More Memories of the Queen
Last month I told you about my early memories of Queen Elizabeth II shortly after her accession to the throne in 1952. Here are a few more memories:
Two years after the Coronation, the Queen visited my home town as part of her tour of Lancashire. By then, I was a Girl Guide, and we formed a ‘guard of honour’ along one of the roads her car travelled into the centre of town. Being at the front of the crowds lining the route, we had a quite a good view of her – I remember she was wearing a purple coat. Once the car had passed us, my friend and I decided to run as fast as we could the half mile or so to the centre of the town in order to see her again on the steps of the Town Hall – and caught another (distant) glimpse of her from the back of the crowd there.
It was forty years later before I saw her again. By this time I was a Girl Guide Commissioner, and returned home from a Guiding event one Saturday to find a letter awaiting me from the office of the Lord Lieutenant of Manchester with an invitation to a Buckingham Palace Garden Party. About ten minutes later, I had a phone call from our Region Commissioner, telling me that she would be sending me an invitation to one of the Garden Parties. So you wait all your life for an invitation to Buckingham Palace – and then you get two in one day!
Anyway, on a sunny July day, one of my Guiding friends and I joined the queue outside the Palace, showed our tickets, and then we were free to wander around the Palace gardens – along with about 8,000 other people! We found it fascinating to see all the uniforms, traditional dress, and of course the hats of many of the other guests. The Queen and Duke of Edinburgh appeared about 4pm, and walked along a cordoned off area surrounded by crowds. We decided instead to stand next to the rope cordon near the Royal tea tent, so not only did we get a close-up view of the Queen, but also several other members of the Royal Family as they walked across the lawn to the tent. They included Princess Anne, and also Prince Michael of Kent who, with his full beard, was the spitting image of his grandfather King George V.
At the end of the afternoon, we exited through the Palace – through a hallway with wide, red-carpeted staircases at each side, then across the gravelled inner courtyard, and out under the arch into the forecourt of the Palace where there were several photographers offering to take our photos. Of course we said, ‘Yes, please!’
The next event was again thanks to the Lord Lieutenant, who sent me two tickets for the Millennium Service at St Paul’s Cathedral on 2nd January 2000. Outside St. Paul’s, we saw that people were clutching yellow, green, and pink tickets. As our tickets were white, I joked to my friend that they probably meant we would be seated behind one of the white marble pillars, unable to see anything! Imagine our wide-eyed surprise, therefore, when an usher looked at our tickets and said, ‘Ah, white tickets. Go right down to the front, under the dome’. Which was how we ended up on the sixth row from the front, next to the aisle. It was a case of ‘spot the famous faces’ as the Prime Minister (Tony Blair) and his wife, and several other government minsters took their seats on the first two rows. Then the Queen and Duke of Edinburgh came down the aisle, escorted by the Archbishop of Canterbury. The service lasted about an hour, and as the Queen walked back up the aisle, she smiled at me! Maybe she recognised my Guiding uniform – or maybe she just smiles at everyone!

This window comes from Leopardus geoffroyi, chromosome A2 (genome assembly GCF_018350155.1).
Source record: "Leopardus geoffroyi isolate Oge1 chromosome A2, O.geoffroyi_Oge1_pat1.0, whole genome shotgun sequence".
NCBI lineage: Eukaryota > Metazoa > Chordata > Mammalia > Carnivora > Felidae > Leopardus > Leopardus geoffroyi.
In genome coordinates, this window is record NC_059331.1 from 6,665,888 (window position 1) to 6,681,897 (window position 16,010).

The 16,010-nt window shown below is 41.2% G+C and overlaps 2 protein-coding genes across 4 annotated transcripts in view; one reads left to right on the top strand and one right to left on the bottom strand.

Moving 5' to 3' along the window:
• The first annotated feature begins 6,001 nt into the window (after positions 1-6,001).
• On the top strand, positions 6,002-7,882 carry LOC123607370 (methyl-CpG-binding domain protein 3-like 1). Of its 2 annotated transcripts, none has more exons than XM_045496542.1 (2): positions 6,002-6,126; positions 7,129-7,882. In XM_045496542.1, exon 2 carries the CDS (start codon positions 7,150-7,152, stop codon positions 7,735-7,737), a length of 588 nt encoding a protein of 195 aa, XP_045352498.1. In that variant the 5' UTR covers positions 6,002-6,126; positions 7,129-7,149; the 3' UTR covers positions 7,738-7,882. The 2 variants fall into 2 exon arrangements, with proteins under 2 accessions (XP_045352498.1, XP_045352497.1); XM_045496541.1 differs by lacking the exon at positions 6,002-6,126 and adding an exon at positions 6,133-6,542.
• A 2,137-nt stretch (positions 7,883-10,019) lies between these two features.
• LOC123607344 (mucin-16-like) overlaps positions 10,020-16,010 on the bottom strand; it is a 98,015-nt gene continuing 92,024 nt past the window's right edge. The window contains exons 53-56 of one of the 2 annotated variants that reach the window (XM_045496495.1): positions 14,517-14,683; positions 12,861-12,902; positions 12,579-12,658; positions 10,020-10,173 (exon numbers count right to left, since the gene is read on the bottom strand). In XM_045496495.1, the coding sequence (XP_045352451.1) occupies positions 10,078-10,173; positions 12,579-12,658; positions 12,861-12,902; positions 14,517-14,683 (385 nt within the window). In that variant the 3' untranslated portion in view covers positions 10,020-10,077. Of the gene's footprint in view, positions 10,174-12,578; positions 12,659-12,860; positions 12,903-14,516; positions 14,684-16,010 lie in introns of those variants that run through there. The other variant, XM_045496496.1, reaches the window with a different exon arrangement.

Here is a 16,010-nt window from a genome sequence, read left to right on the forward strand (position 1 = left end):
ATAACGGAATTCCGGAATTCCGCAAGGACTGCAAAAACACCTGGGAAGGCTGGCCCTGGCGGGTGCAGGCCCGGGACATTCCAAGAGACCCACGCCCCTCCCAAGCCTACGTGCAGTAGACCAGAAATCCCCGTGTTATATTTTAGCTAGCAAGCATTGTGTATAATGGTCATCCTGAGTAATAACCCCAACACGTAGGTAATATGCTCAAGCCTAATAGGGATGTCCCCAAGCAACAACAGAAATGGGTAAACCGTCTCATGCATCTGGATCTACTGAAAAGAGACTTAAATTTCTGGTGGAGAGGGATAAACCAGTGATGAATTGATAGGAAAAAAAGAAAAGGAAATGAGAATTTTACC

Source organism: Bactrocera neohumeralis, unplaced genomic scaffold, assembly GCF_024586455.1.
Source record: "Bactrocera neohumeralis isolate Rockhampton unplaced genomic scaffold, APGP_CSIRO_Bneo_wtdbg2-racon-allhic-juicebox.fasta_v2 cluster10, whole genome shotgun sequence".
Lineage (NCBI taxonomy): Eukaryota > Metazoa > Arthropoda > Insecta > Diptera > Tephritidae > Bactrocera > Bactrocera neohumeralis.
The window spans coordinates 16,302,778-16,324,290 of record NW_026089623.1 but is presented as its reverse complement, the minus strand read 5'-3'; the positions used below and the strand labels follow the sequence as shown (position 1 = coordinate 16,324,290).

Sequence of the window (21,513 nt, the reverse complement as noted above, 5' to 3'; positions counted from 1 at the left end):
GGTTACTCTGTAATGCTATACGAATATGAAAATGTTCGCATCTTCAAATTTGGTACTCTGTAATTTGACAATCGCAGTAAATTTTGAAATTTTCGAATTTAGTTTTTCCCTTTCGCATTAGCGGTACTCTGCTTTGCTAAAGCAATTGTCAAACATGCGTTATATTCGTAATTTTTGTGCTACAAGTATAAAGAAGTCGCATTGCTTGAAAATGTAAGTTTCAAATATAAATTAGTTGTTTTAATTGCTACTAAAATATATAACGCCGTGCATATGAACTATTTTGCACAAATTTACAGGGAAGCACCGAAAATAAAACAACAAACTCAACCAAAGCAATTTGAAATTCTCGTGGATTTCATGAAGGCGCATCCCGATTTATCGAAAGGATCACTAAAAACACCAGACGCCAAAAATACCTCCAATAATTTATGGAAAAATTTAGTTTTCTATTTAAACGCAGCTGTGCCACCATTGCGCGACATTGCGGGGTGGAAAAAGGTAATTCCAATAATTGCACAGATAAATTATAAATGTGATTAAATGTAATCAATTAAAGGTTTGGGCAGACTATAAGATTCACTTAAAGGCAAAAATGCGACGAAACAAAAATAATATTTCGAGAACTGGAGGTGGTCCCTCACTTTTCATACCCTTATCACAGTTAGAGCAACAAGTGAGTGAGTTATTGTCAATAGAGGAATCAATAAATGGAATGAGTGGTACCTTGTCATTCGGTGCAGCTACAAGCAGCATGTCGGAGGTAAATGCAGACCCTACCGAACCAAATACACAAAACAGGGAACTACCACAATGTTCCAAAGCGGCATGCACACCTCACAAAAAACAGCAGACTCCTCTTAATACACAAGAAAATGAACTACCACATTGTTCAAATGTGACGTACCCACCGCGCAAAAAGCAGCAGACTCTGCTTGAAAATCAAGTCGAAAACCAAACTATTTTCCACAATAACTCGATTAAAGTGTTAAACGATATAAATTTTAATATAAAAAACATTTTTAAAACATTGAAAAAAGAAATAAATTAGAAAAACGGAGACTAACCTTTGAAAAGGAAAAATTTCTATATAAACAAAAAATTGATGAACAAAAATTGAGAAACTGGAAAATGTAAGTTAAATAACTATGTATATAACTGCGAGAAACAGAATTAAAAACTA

My last story is one of ‘just missed seeing the Queen.’ In 2002, we held an international camp at the Guide Activity Centre about 20 miles from Preston, and at the end of the event I had to take six Canadian Guides and their two leaders to Preston station in the minibus. As I approached the centre of the town, it was apparent from the crowds lining the pavements that something was happening. A policeman stopped me and said I couldn’t go any further because the Queen was due to arrive at Preston Station and all the roads were closed. When I explained that the Guides and their leaders had to catch a train in 30 minutes, he spoke to someone on his radio, and then told me which streets to use to reach the station. He added, ‘But you’ll have be quick. Drop them off at the top of the station approach and then carry on down Fishergate.’ The Guides delightedly waved to people as I drove along the crowded street to the station, and another policeman told me where to stop. After hasty goodbyes to the girls, I continued past the station, away from the crowds. Later, I learned that one of the station staff, recognising Girl Guide uniforms, very kindly took the girls onto the platform where the Queen’s train was due to arrive. The Queen actually stopped to speak to them, asking where they were from and why they were visiting England – a very memorable ending to their international camp. Meantime, I was frantically trying to find my way out of the town, avoiding all the streets which had been closed to traffic!
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Sounds as if you've had some interesting sightings. Keep writingReplyDelete
Thanks, Janet. Certainly memorable events!Delete
What great memories and stories to tell. Thanks for sharing.ReplyDelete
Glad you enjoyed reading them, Vijaya.Delete
I didnt realise you'd rubbed shoulders with royaltyReplyDelete
From a distance anyway! :-)Delete
Wow! Such excitement. Thanks for sharing, Paula!ReplyDelete
Glad you enjoyed this, JC!Delete